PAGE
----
The Jyotigram scheme brought numerous advantages to the non-agricultural sectors in Gujarat which enjoy continuous access to power at full voltage. Farmers now have improved predictability and strength of power supply. This has allowed them to maintain their irrigation schedules so as to use labour more efficiently, conserve water, and save on pump maintenance costs. Furthermore, the Jyotigram scheme is estimated to have resulted in a 37% reduction in farm power use for tube wells from 2001 to 2006. This allowed for a decrease in aggregate farm power supply, thus a considerable improvement of GEB’s financial viability. The aggregate farm power subsidy fell from USD 788 million in 2001-02 to USD 388 million in 2006-07 (Shah et al., 2008). From having had annual losses of between USD 119 and 550 million in 1999-2003, due to subsidy expenses, GEB ended up gaining a surplus of USD 50 million in 2006, and was considered to have performed the best power management in all of India (Shah et al., 2008).

Further, no decrease in agricultural yield has been observed in Gujarat (Rayfuse and Weifelt, 2013). During the seven years following the implementation of the scheme, agricultural GDP in the state rose by close to 10%, the highest in India, an increase that can be attributed to a broad range of factors (Planning Commission, 2012; CGIAR, 2012).7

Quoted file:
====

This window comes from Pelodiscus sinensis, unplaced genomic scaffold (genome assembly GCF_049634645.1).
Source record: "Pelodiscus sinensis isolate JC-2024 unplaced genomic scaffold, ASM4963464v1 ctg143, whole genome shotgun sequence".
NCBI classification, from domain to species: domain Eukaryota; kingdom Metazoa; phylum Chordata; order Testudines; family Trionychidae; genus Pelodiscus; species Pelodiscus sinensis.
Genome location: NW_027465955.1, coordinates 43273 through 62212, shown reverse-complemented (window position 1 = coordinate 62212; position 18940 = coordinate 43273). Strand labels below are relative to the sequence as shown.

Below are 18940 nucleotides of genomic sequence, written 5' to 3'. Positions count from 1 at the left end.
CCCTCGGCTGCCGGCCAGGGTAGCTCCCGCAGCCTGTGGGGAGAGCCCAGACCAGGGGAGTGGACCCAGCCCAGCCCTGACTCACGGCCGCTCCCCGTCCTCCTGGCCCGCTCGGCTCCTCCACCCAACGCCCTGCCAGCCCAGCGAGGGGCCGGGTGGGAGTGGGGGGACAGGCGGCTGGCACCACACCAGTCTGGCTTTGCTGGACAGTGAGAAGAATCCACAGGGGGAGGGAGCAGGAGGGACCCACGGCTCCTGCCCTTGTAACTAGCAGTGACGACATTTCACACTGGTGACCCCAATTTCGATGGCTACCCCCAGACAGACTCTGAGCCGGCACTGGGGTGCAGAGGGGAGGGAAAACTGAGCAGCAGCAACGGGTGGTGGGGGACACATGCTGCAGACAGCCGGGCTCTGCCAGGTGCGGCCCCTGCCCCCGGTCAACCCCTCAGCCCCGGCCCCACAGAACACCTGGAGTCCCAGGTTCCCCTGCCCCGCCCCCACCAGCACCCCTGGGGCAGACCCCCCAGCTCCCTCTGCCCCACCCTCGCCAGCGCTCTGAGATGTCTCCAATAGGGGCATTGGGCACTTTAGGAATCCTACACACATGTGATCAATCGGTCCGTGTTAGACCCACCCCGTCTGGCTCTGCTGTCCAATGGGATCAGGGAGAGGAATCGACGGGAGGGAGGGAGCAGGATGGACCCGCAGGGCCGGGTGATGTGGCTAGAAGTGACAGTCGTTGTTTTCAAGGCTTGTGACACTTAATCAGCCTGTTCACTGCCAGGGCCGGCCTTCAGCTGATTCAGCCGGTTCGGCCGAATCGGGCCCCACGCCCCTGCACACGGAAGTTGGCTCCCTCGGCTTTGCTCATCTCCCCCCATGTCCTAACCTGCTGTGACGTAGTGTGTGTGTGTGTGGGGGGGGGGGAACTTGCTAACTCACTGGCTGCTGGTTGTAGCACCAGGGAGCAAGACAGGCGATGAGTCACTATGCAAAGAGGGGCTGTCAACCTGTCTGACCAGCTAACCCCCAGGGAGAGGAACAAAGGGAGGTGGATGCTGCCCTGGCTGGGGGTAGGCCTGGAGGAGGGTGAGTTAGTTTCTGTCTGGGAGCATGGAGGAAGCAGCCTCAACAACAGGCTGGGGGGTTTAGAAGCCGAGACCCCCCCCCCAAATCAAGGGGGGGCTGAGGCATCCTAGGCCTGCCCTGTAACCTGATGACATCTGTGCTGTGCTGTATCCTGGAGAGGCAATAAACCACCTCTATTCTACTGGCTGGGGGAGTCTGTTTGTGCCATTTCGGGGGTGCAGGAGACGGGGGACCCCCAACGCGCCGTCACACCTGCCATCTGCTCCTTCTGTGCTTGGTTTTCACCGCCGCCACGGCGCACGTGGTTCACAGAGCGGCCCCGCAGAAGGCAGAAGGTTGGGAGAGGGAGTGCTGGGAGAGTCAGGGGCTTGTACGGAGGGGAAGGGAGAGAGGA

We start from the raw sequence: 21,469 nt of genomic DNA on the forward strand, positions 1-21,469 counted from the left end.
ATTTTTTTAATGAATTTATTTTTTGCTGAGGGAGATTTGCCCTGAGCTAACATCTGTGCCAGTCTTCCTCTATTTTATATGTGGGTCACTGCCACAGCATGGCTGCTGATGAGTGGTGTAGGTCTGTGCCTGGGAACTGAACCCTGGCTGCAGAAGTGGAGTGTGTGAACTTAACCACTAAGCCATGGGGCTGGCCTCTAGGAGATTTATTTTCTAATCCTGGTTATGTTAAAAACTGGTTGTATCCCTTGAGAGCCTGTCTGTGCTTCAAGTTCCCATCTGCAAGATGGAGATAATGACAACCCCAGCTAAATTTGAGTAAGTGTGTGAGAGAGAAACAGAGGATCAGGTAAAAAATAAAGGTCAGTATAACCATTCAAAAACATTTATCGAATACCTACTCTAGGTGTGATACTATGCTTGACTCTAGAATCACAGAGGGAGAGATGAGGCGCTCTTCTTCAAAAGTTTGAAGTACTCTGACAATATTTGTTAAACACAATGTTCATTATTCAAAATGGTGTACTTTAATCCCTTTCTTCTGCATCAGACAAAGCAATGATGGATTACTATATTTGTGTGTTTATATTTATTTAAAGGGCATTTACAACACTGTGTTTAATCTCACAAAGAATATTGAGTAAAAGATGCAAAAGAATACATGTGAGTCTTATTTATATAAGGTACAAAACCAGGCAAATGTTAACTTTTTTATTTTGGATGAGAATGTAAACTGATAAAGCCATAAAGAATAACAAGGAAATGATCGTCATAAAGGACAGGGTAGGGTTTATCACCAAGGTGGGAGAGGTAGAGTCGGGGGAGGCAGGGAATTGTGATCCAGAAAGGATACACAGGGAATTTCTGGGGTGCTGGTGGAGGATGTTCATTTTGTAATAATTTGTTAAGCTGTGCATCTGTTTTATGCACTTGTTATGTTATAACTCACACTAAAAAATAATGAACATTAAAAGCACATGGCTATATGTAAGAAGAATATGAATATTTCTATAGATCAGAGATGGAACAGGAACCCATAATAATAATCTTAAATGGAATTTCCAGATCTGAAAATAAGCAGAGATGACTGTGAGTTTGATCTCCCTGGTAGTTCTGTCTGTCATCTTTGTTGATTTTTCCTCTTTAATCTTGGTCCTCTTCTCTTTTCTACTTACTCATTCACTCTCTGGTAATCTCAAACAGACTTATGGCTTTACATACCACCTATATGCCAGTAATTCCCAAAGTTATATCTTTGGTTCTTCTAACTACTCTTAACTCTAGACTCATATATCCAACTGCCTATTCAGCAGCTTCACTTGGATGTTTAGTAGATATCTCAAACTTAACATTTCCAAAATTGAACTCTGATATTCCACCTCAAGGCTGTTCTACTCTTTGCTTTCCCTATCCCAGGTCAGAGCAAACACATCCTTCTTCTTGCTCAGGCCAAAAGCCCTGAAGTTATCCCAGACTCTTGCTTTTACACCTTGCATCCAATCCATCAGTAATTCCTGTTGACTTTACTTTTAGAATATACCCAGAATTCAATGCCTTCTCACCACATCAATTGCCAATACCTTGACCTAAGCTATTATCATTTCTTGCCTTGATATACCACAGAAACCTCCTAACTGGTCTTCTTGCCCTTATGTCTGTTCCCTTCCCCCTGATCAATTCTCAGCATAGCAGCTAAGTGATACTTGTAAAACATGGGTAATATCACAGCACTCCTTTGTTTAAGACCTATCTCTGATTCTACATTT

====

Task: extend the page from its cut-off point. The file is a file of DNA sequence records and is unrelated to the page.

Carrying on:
While it is impossible to measure exactly the impact of the scheme on groundwater level (Shah et al., 2008), groundwater levels in the north of Gujarat have been rising by an average of four meters annually during recent years, compared to an annual drop of three meters per year before the launch of the scheme (Gupta, 2011). Another study indicates that the drop in water tables has at least slowed, albeit not everywhere across Gujarat (Narula et al., 2011).

However, there are some drawbacks to the scheme. For several farmers, the investment in a tube well was made viable by the fact that they could run it during 18-20 hours per day and sell groundwater on the informal market. The Jyotigram scheme obliged them to end this activity, thus reducing their income. The limitation to water pumping has also negatively impacted farmers who do not possess their own tube wells, as their access to groundwater now comes at a higher cost. Since well-owners can no longer pump unlimited amounts of water, the quantity of water being sold on the informal market is now more restricted, thus more expensive (Shah et al., 2008). Cash sales of pump irrigation water on informal markets have increased by 40-60% since the Jyotigram scheme was implemented, and several poorer farmers, not possessing their own tube wells, have been obliged to reduce their total area of irrigated land (Shah and Verma, 2008).

Lessons learned